I felt as though I could taste “flour”in the gluten free crust, vs. the taste of butter in the conventional crust.

Despite the textural differences, the testers liked both tarts, yet at the end, both preferred the conventional version. They felt that if they only had the gluten free tart, they would have been ok with it, but when compared to the regular tart, it fell short.
The final verdict: Okay, but not great. I might try it again with a shortbread crust, rather than a rolled traditional pate brisee and see how it goes.
I will give the flour another chance, trying it in muffins or a cake, where it might be more successful. Even with a flour mixture that is developed to be a cup for cup replacement to conventional wheat flour, the results prove that they are not apples to apples comparable.

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Take Flight

January 27, 2016

Look out leather moto jacket…there is a new style in town and it is gaining momentum!
We’ve been seeing the flight jacket popping up for a few seasons now, but it looks like it could be poised to replace our beloved biker jackets as the item of choice.

French label Sacai paired the classic olive flight jacket with a lace skirt for their pre-fall collection.

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Sacai pre-fall via Vogue.com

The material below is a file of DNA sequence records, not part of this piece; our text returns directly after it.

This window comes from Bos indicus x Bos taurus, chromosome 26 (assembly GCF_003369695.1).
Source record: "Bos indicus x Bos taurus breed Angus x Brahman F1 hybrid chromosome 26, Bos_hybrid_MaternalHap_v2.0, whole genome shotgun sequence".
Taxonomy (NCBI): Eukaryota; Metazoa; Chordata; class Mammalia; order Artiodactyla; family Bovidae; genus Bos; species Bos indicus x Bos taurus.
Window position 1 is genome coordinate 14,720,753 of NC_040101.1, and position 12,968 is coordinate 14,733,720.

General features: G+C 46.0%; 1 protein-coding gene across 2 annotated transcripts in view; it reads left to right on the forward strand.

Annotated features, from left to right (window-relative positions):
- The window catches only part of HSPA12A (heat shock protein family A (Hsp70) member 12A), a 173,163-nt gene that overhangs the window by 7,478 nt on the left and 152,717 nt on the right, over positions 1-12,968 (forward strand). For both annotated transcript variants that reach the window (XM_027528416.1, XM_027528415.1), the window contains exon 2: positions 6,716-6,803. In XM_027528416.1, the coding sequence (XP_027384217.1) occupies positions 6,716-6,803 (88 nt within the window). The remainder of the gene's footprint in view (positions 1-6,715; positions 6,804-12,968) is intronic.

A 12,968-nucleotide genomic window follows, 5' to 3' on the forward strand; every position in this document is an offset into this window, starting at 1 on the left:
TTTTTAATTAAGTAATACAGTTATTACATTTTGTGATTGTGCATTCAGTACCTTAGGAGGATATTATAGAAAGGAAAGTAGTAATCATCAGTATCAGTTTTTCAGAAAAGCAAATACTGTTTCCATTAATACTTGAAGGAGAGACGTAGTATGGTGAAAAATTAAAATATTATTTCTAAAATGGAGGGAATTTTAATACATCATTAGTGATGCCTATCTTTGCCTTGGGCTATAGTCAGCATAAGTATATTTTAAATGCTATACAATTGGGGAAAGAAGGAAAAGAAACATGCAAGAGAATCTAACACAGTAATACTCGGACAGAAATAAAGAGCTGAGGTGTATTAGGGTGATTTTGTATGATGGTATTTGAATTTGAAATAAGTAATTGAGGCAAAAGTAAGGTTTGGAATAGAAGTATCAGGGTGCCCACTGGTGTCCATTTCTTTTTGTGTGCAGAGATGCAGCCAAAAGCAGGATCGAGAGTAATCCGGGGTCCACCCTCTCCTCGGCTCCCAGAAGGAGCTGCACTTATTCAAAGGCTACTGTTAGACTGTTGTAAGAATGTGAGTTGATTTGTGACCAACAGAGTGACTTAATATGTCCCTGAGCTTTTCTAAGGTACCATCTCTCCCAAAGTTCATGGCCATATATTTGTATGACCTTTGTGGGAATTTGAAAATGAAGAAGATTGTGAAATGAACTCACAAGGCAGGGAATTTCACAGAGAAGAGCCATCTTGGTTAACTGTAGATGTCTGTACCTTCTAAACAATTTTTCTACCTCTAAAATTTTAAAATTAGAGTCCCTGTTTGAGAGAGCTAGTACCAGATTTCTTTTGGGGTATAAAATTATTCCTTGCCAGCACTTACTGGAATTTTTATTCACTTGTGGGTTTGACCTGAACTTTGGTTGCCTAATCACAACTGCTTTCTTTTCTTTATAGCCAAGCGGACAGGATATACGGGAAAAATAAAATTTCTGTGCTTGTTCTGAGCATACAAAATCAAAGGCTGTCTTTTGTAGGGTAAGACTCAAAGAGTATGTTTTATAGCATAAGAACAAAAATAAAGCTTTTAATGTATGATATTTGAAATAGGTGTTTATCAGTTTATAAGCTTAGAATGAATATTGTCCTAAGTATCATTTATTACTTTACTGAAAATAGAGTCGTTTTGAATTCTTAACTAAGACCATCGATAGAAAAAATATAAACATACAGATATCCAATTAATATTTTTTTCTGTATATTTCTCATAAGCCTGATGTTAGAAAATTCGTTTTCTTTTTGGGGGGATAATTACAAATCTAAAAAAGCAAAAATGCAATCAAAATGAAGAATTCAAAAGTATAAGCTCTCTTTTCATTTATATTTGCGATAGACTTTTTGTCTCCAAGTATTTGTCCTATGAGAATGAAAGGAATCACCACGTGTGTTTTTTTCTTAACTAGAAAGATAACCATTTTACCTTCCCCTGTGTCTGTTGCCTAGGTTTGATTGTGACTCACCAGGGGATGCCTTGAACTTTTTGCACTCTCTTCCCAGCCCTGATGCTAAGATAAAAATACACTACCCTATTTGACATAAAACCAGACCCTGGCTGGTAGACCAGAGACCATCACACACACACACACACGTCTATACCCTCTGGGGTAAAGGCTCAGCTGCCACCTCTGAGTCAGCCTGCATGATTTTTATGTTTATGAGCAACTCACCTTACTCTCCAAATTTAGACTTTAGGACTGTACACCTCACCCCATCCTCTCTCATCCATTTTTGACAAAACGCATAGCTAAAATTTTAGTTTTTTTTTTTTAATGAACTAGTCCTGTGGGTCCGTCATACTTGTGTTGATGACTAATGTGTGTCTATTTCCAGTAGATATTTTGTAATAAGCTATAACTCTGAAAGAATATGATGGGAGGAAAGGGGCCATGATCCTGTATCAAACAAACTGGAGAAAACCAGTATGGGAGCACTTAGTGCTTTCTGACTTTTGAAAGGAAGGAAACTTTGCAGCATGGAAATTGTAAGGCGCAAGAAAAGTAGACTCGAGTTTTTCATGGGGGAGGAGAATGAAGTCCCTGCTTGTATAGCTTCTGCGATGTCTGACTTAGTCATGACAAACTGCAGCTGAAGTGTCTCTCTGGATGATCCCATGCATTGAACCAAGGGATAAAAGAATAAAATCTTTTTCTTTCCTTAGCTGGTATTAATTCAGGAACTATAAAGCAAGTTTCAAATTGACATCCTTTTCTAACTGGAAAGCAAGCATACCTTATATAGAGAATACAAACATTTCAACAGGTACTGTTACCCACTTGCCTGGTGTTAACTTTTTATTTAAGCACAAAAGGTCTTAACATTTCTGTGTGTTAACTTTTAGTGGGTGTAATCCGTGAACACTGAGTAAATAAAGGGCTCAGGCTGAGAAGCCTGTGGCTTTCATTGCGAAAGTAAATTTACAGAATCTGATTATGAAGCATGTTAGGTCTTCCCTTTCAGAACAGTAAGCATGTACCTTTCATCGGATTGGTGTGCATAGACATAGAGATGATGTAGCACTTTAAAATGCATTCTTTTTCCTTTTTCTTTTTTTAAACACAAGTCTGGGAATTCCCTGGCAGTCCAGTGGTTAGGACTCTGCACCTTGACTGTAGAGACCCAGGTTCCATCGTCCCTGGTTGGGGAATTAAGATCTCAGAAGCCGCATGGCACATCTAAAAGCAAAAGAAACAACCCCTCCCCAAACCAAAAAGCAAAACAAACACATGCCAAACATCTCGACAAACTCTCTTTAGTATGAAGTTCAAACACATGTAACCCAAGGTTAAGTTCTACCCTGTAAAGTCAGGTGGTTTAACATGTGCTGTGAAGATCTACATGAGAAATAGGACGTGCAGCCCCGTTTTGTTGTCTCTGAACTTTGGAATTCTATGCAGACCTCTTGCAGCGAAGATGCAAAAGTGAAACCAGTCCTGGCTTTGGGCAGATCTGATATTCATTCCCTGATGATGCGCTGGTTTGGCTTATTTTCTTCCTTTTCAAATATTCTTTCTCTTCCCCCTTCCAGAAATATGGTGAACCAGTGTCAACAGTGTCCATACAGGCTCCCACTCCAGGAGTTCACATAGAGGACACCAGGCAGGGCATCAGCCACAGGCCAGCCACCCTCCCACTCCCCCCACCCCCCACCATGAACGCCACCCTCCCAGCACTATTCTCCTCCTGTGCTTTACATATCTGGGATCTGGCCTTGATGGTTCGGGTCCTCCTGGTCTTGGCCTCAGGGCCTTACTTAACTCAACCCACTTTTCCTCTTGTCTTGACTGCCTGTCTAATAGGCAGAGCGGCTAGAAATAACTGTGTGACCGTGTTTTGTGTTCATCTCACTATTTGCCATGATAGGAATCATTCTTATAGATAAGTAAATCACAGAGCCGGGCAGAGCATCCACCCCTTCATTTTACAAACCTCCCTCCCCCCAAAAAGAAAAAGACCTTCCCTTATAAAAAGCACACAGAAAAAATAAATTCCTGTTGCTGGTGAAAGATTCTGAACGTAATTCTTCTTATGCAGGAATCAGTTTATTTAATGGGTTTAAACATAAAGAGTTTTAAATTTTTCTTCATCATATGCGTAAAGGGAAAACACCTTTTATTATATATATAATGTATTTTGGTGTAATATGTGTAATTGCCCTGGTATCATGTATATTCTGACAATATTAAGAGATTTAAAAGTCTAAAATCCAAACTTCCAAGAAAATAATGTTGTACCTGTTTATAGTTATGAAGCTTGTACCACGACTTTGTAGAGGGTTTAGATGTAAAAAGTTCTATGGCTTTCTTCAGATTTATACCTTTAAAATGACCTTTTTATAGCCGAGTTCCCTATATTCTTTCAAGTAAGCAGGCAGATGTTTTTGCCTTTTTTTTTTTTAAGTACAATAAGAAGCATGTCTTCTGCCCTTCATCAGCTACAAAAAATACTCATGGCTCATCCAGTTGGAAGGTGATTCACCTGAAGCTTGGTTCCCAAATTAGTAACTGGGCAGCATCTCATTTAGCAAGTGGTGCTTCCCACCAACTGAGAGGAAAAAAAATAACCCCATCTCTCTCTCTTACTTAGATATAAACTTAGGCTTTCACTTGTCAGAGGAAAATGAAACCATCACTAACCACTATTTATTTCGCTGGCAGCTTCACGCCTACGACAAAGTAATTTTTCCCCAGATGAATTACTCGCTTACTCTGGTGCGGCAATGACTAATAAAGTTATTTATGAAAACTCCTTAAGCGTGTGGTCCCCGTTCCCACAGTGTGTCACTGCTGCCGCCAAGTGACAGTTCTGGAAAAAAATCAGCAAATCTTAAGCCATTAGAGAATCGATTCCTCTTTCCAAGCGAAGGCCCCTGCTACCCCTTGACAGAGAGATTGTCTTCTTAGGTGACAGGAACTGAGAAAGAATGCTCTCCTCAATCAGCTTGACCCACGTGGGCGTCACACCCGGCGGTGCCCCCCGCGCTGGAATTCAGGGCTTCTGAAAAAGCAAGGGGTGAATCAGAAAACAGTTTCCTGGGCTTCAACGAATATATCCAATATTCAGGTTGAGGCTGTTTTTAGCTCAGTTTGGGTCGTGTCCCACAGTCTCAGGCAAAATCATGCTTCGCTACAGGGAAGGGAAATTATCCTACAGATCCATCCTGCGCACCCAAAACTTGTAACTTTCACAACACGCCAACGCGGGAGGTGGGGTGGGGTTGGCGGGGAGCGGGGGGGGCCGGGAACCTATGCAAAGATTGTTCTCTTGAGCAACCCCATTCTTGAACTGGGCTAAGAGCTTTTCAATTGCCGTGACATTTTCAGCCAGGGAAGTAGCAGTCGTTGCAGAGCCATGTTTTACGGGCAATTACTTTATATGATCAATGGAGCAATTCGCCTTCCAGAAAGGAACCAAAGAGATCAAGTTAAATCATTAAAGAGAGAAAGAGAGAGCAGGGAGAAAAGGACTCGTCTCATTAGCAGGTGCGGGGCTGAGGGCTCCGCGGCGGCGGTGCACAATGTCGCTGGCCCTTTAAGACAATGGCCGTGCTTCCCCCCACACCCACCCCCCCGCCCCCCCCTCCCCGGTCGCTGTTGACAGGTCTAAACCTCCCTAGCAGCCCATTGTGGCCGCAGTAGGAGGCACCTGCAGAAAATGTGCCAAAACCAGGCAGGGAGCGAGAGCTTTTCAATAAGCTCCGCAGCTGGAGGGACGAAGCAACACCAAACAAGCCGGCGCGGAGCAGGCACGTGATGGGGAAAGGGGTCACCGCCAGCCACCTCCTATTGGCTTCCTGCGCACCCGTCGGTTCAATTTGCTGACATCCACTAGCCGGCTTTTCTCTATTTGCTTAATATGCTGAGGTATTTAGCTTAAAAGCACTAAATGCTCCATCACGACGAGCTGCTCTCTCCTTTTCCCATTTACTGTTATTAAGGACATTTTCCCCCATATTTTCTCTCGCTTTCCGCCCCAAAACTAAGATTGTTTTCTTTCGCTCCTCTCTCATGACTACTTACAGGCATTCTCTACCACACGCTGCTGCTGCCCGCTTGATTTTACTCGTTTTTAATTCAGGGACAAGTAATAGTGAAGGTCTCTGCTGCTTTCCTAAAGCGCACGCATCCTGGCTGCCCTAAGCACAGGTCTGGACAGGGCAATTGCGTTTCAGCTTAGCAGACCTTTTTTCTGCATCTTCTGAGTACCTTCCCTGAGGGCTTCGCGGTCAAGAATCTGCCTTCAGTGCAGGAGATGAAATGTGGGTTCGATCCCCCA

Burberry took their flight jacket to new proportions for their version in leather for pre-fall.

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Burberry Prorsum pre-fall via Vogue.com

Dsquared2’s ode to flight is in airforce blue and cinched at the waist.

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dsquared pre-fall via Vogue.com

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Rag+Bone pre-fall via Vogue.com

Cool kids favorite Rag + Bone got into the act with a quilted satin version for pre-fall.

The true test of a trend gone wild is the proliferation of them seen on the concrete catwalk:

NYMAG

via NYMAG

via the urban spotter

via the urban spotter

via whowhatwear

via whowhatwear

Kendell Jenner + GIgi Hadid via POPSUGAR

Kendell Jenner + GIgi Hadid via POPSUGAR

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Kitchen Tips Tuesday: Parmesan Rinds

January 26, 2016

 

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In our continuing quest to eliminate food waste, we’ve been saving the rinds from Parmesan cheese to add flavor to soups and stews.
This weekend, we were making our creamy cauliflower soup with parmesan crisps and realized that this was the perfect spot for those rinds. This  (un) recipe calls for adding a couple of tablespoons of grated parmesan cheese to the pot towards the end of cooking. Tossing in the rinds while it cooks instead, allows the cheese to slowly melt into the soup, delivery a savory and salty flavor.